It remains an isolated incident, for now, but some Syrian protesters did burn the American Flag on Friday. Why?
The War in Homs City & the Sectarian Question
Let’s put all this talk about sectarian in the city of Homs in context, because frankly it is getting out of hand, and people, in usual emotional and parroting manner, are putting their fears and expectations ahead of facts.
These are the facts:
First of all, the main story continues to be one this: we have, on the hand, tanks pounding residential neighborhoods, and, on the other, we have sporadic attempts at self-preservation championed by defectors and local recruits trying to mount some resistance by carrying operations against pro-Assad militias besieging and pounding their communities.
Second, we have authorities playing an active role in evacuating Alawite and occasionally Christian residents of the communities under siege, and taking them to safety, while the rest are being left to face their miserable fate once the shelling resumes.
Third, we have more incidents of targeting Sunnis workers and locals by pro-Assad militias, incidents that were documents by YouTube videos as usual, and only one doubtful report of Alawite civilians being targeted by “terrorists” provide by the same official media that have spewed much more venomous lies in the last few weeks than Goebbels did in his entire career.
So, what we have here actually amounts to ethnic cleansing perpetrated by the Assads and their militias. But despite this, and despite the reality of deep sectarian prejudice on all sides, we are not dealing yet with sectarian clashes. Protest leaders understand all too well what the Assad regime is trying to accomplish here, and despite their own prejudices, they are doing a superb job trying to rise above prejudice and keep their communities on message – the message of national unity.
Sectarian war remains a possibility for Syria but it is not a reality yet. A timely international intervention would ensure that it never becomes a reality.
Meanwhile, the humanitarian crisis in the city is a reality: food and water shortages, understaffed hospitals trying to treat hundreds of wounded arriving on a daily basis, shortages in medical supplies, power outages, house-to-house searches and seizures, arrests and intimidation at random checkpoints throughout the city, and continuous pounding of neighborhoods these are the defining facts of daily life. These and the popular anti-Assad rallies being held daily and nightly during spates of ceasefire.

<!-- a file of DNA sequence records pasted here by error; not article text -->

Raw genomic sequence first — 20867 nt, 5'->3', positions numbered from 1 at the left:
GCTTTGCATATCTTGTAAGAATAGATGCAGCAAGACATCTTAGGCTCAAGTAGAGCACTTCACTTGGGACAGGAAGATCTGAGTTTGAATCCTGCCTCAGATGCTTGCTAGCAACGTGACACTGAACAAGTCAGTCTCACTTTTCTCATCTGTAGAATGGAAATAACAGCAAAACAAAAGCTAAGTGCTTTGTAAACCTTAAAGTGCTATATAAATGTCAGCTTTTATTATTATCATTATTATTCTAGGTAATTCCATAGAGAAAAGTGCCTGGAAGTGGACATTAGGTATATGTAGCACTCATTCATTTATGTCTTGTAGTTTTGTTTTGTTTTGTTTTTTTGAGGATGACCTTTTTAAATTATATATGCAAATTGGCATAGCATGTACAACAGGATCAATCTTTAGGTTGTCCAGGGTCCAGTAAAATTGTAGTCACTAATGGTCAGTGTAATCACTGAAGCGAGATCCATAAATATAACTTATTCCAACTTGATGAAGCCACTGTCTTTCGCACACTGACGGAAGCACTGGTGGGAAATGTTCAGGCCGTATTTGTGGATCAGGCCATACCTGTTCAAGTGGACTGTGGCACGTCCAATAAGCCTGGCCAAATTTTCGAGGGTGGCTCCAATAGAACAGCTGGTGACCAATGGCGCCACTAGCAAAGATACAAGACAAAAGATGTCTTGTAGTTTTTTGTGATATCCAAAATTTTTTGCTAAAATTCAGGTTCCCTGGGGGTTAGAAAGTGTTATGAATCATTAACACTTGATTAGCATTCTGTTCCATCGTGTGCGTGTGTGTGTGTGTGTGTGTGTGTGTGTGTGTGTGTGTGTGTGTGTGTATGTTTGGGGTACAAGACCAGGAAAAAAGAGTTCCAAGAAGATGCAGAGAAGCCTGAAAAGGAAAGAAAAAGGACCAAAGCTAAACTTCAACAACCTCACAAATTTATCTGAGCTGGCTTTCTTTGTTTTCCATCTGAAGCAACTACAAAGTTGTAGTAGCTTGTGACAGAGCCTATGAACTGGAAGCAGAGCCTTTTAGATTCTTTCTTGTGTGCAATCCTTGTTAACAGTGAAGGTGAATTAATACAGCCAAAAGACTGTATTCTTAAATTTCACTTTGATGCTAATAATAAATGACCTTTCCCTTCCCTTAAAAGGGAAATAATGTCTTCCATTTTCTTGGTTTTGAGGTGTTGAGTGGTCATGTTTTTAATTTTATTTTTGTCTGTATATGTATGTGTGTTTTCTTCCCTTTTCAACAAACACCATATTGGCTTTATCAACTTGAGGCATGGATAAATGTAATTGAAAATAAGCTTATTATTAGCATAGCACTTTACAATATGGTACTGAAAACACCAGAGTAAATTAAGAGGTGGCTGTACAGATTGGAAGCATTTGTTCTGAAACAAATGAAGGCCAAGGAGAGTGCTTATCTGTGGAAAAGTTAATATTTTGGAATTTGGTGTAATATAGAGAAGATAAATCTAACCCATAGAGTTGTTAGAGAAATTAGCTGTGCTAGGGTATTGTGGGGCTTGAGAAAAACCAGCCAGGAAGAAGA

A note about the National Coordination Committee
In many neighborhoods in Homs City, and many protest communities across Syria, protesters these days are carrying carry signs denouncing the National Coordination Committee and its leaders, sometimes by name (as is the case with Haitham Al-Manna and Michel Kilo). The NCC is a coalition of traditional opposition groups formed at the end of June; it calls for dialog with the regime over reforms and opposes international intervention.
Naturally, this message did not resonate well with the protesters, who don’t feel that they owe traditional opposition groups anything. Protesters might end up sharing the sympathies and adopting the ideologies of traditional opposition figures, but, unless these figures accept that their role is now a mere supporting one to the protesters, the latter will not hold them as their heroes and sources of inspiration. This is the evident case with the NCC - and quietly the SNC is now facing the same situation, the emotional speech of the Burhan Ghlioun earlier today notwithstanding.
Leaders of the NCC include Hassan Abdelazim, Hussain Al-Awdat, Michel Kilo, Fayiz Sarah, Aref Dalilah, Hazem Al-Nahar and Haitham Al-Manna (the NCC representative in France). Burhan Ghalioun was one of the NCC founders before he had an epiphany and decided to join the SNC as its titular president.